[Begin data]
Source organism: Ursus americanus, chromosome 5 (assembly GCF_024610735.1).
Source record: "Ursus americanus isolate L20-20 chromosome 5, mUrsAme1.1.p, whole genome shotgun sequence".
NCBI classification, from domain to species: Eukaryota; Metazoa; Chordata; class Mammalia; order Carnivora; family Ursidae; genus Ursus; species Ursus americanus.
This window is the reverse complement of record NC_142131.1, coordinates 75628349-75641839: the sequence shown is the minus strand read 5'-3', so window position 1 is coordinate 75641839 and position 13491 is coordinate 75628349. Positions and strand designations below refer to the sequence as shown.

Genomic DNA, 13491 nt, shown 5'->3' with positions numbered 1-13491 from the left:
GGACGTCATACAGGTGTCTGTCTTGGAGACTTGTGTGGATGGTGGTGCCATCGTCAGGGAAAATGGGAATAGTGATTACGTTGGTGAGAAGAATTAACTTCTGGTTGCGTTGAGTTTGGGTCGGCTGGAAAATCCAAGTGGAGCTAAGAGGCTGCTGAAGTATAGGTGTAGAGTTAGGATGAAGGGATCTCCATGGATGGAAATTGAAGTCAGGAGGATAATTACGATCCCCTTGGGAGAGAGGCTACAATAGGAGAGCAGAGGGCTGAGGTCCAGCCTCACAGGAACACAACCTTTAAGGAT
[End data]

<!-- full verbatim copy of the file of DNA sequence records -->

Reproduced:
Source organism: Ursus americanus, chromosome 5 (assembly GCF_024610735.1).
Source record: "Ursus americanus isolate L20-20 chromosome 5, mUrsAme1.1.p, whole genome shotgun sequence".
NCBI classification, from domain to species: Eukaryota; Metazoa; Chordata; class Mammalia; order Carnivora; family Ursidae; genus Ursus; species Ursus americanus.
This window is the reverse complement of record NC_142131.1, coordinates 75628349-75641839: the sequence shown is the minus strand read 5'-3', so window position 1 is coordinate 75641839 and position 13491 is coordinate 75628349. Positions and strand designations below refer to the sequence as shown.

Genomic DNA, 13491 nt, shown 5'->3' with positions numbered 1-13491 from the left:
GGACGTCATACAGGTGTCTGTCTTGGAGACTTGTGTGGATGGTGGTGCCATCGTCAGGGAAAATGGGAATAGTGATTACGTTGGTGAGAAGAATTAACTTCTGGTTGCGTTGAGTTTGGGTCGGCTGGAAAATCCAAGTGGAGCTAAGAGGCTGCTGAAGTATAGGTGTAGAGTTAGGATGAAGGGATCTCCATGGATGGAAATTGAAGTCAGGAGGATAATTACGATCCCCTTGGGAGAGAGGCTACAATAGGAGAGCAGAGGGCTGAGGTCCAGCCTCACAGGAACACAACCTTTAAGGAT